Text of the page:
What’s Behind a $10 Chicken Over Rice From a Cart? An $18,000 Permit.

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But Mr. Mousa was focused on a single number: 3,892. It was his place on a New York City vendor’s waiting list.

Like thousands of the city’s mobile food vendors, Mr. Mousa He cannot get a cart permitThe Halal Plates. The number of permits was previously limited to 5,100. A law passed in 2021 increased the number to 445 permits per year for 10 years. The city has issued 71 permits so far.

Almost 9,500 people were on waiting lists in January, according to the city’s health department. A spokesman said it had released 1,074 applications — a permit prerequisite — since the law was enacted, but most applicants had yet to complete the process.

Mr. Mousa says that while he waits he and his partner pay $18,000 cash every two-years to rent their permit. He said the Bronx cabdriver obtained it years ago for just a few hundred bucks. Mr. Mousa claimed that such arrangements were the only way for many vendors to avoid fines or confiscation of carts, even if they follow all regulations.

Mr. Mousa anticipates that the permit holder may try to raise the price.

“What can I do?” Mr. Mousa said, adding, “He has the thing I need.”

Such is the math of chicken and rice — a heavily spiced mound of boneless chicken with yellow rice and a side salad — which swept the city in the 1980s, after a wave of Egyptian immigrants arrived.

Mr. Mousa, 30 and also from Egypt, raised the dish’s price by 67 percent since 2020. He said that he had closed the business and worked as a delivery driver for more than a year.

The cart’s operation includes tracking dozens expenses, starting with a monthly saving of $750 for the permit. The business relies on office and construction staff, as well as students. It operates in two 10-hour-long shifts between 8:30 a.m. and 4:30 a.m. In winter, Mr. Mousa, two cooks, and a secretary (paid $150 per day) work from Wednesday to Sunday. After Easter, they are on duty every day.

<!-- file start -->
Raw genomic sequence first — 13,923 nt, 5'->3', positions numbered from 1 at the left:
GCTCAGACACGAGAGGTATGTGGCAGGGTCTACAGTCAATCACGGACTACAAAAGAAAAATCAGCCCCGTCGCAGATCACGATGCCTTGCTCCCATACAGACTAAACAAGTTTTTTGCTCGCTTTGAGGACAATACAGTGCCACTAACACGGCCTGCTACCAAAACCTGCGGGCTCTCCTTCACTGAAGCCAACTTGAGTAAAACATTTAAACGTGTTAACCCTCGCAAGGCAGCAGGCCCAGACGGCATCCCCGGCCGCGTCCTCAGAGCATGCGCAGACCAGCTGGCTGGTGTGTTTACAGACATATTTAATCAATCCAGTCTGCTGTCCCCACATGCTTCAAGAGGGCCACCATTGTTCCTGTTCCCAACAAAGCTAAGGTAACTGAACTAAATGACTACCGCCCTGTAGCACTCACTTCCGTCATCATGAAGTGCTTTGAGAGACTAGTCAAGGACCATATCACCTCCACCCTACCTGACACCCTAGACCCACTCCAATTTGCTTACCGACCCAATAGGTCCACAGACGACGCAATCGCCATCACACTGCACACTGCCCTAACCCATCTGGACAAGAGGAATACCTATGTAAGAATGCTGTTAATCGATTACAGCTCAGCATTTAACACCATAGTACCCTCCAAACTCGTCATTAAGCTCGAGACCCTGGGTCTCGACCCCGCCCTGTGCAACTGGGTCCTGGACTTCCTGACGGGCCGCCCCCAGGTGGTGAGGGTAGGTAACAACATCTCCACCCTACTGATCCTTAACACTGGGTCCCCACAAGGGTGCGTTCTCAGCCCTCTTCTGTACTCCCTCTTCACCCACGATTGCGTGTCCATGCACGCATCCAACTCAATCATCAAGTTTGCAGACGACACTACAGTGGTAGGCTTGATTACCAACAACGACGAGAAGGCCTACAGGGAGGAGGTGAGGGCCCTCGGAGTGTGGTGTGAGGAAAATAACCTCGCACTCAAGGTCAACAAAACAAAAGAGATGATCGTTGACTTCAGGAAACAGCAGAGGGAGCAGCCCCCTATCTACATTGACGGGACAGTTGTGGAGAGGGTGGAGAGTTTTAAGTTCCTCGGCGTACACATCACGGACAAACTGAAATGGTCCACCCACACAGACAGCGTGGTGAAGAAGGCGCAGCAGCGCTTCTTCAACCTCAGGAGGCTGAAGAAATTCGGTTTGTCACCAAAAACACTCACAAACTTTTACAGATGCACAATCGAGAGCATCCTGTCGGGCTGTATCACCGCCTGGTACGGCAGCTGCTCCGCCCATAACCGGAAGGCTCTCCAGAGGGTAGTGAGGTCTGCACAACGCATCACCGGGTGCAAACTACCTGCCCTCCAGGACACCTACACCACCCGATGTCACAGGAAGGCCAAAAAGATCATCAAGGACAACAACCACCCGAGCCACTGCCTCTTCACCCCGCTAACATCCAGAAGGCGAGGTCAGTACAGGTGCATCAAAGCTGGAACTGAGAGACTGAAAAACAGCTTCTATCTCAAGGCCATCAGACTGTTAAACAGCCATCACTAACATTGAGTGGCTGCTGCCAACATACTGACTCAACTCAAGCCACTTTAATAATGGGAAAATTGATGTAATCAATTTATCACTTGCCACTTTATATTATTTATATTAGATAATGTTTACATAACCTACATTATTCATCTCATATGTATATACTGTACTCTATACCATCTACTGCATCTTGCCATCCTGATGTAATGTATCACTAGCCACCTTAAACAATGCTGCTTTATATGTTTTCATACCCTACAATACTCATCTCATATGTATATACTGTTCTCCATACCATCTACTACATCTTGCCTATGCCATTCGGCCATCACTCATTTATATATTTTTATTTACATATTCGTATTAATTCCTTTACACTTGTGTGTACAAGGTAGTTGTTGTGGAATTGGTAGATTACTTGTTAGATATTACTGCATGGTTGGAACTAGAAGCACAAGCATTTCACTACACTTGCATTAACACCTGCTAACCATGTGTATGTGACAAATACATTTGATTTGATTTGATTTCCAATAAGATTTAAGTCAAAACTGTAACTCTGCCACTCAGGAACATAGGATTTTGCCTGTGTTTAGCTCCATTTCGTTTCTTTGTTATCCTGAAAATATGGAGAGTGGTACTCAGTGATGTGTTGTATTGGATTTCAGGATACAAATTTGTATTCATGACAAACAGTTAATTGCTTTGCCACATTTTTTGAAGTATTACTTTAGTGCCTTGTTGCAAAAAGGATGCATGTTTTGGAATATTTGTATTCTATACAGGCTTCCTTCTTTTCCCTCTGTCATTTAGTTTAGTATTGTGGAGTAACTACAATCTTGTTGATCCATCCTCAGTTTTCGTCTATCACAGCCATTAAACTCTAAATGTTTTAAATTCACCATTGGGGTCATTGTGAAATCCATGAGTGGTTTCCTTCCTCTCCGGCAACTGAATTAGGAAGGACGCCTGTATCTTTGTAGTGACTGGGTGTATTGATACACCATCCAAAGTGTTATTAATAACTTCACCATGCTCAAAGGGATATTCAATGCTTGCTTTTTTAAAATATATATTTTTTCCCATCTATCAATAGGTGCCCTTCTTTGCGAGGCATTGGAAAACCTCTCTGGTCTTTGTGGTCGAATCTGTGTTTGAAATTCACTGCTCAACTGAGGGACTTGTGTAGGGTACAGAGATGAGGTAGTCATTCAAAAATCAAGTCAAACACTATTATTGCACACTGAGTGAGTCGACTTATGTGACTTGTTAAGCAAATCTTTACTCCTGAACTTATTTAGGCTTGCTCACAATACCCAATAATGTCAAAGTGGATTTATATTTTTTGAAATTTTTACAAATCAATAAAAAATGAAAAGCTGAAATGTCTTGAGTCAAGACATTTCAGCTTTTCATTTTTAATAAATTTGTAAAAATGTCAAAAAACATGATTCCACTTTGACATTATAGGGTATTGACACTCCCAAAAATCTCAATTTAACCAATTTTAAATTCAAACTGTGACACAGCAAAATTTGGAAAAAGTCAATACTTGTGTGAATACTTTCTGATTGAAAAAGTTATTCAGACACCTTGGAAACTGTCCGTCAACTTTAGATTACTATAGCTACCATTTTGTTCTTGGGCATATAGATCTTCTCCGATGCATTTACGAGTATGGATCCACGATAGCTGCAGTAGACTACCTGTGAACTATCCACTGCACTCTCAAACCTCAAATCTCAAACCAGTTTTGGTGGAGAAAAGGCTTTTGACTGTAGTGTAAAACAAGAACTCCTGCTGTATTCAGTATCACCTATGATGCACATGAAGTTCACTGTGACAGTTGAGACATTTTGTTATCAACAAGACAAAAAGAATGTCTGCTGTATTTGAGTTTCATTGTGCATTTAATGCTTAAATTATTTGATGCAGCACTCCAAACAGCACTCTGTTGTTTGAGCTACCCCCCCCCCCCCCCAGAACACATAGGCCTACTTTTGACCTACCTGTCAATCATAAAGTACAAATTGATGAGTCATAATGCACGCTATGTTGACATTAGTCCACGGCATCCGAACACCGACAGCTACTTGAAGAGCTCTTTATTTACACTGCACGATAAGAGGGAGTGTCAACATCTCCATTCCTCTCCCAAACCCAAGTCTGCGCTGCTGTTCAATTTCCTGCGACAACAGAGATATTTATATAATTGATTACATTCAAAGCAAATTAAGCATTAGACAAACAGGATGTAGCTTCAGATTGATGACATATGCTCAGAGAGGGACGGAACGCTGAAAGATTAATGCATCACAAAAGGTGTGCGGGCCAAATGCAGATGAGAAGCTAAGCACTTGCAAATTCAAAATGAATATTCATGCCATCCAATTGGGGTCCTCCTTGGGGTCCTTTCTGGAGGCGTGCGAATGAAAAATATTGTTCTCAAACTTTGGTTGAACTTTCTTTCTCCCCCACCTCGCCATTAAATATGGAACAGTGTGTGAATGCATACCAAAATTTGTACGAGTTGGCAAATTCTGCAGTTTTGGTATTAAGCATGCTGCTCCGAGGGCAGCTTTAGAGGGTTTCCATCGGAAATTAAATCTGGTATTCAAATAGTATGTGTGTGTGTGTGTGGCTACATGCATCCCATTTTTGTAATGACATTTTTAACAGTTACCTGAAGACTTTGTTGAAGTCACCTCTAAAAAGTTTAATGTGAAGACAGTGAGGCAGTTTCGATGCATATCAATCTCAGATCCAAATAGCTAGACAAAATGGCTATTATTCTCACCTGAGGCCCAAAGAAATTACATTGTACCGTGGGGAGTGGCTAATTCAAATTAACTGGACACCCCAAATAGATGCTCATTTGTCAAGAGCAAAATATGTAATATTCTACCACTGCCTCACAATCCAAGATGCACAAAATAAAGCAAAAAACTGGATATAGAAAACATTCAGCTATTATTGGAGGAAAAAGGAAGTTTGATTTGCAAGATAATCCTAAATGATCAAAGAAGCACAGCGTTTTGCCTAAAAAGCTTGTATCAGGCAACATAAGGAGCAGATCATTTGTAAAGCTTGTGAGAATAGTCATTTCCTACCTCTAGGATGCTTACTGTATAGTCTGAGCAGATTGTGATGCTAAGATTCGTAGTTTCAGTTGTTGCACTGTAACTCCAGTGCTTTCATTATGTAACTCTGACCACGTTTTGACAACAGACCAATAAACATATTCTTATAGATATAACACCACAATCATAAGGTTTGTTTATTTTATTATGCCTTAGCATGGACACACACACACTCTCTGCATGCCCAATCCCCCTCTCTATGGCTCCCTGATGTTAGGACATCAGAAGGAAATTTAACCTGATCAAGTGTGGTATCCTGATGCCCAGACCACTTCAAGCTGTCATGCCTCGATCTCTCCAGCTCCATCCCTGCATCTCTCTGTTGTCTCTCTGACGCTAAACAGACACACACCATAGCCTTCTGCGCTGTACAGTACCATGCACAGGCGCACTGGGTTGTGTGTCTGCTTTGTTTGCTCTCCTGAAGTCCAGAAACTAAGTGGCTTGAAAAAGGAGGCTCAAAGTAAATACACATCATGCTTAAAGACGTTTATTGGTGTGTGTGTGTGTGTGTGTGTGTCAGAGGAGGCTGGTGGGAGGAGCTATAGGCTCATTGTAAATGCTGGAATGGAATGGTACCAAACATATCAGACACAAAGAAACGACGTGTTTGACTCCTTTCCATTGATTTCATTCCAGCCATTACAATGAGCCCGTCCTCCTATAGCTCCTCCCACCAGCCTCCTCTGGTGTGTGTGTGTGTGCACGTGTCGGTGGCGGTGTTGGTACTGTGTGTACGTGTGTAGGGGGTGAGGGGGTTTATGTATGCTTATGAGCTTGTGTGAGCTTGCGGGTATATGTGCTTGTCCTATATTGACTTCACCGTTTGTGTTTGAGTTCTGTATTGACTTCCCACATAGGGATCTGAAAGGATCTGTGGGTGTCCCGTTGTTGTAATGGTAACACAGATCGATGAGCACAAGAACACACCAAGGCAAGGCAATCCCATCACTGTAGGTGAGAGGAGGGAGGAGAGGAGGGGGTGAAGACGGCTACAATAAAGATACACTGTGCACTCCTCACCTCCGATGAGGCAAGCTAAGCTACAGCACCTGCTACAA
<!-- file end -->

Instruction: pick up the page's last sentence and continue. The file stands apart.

Mr. Mousa pays $450 per month for a space in a Brooklyn garage and commissary to store his cart and ingredients. He pays $30 per day for a worker who cleans the cart and $65 for a driver to transport it to and from Lower Manhattan.

The majority of cooking takes place in the 5-by-10 foot metal cart. A $2,000 generator powers an electric refrigerator. The flattop grill, fryer and flattop grill use a $25 propane tank every day. Commissary workers cook an $18 basmati bag of rice.

In the colder months, the business might make $500 daily, Mr. Mousa said — a net loss, but enough to survive until the summer, when sales range from $700 to $1,400 a day. Chicken over rice is a popular dish that accounts for about two-thirds revenue.

John Rennie Short is a professor emeritus from the University of Maryland in Baltimore County. He said that New York was the only major American city to enforce a limit on food vendor permits. But that could all change.

City Council members met in December to discuss the upcoming year. Introduced a bill to increase the number of new permits issued annually — to 1,500 from 445 — and remove the cap after five years.

Mohamed Attia is the managing director of Street Vendor Project – a group that advocates for street vendors. He said the changes will be transformative.

Opponents claim that removing the cap could lead to overcrowding, safety issues and other problems.

A spokeswoman for the mayor’s office said the city was reviewing the legislation.

Mr. Mousa lives in Jersey City with his wife and infant son. A valid permit could save him a lot of money. He said that he owns two carts near him, which also use borrowed permit.

Perhaps enough savings to kick-start retirement. “In my 50s,” he said, “I’ll be fishing on a lake.”

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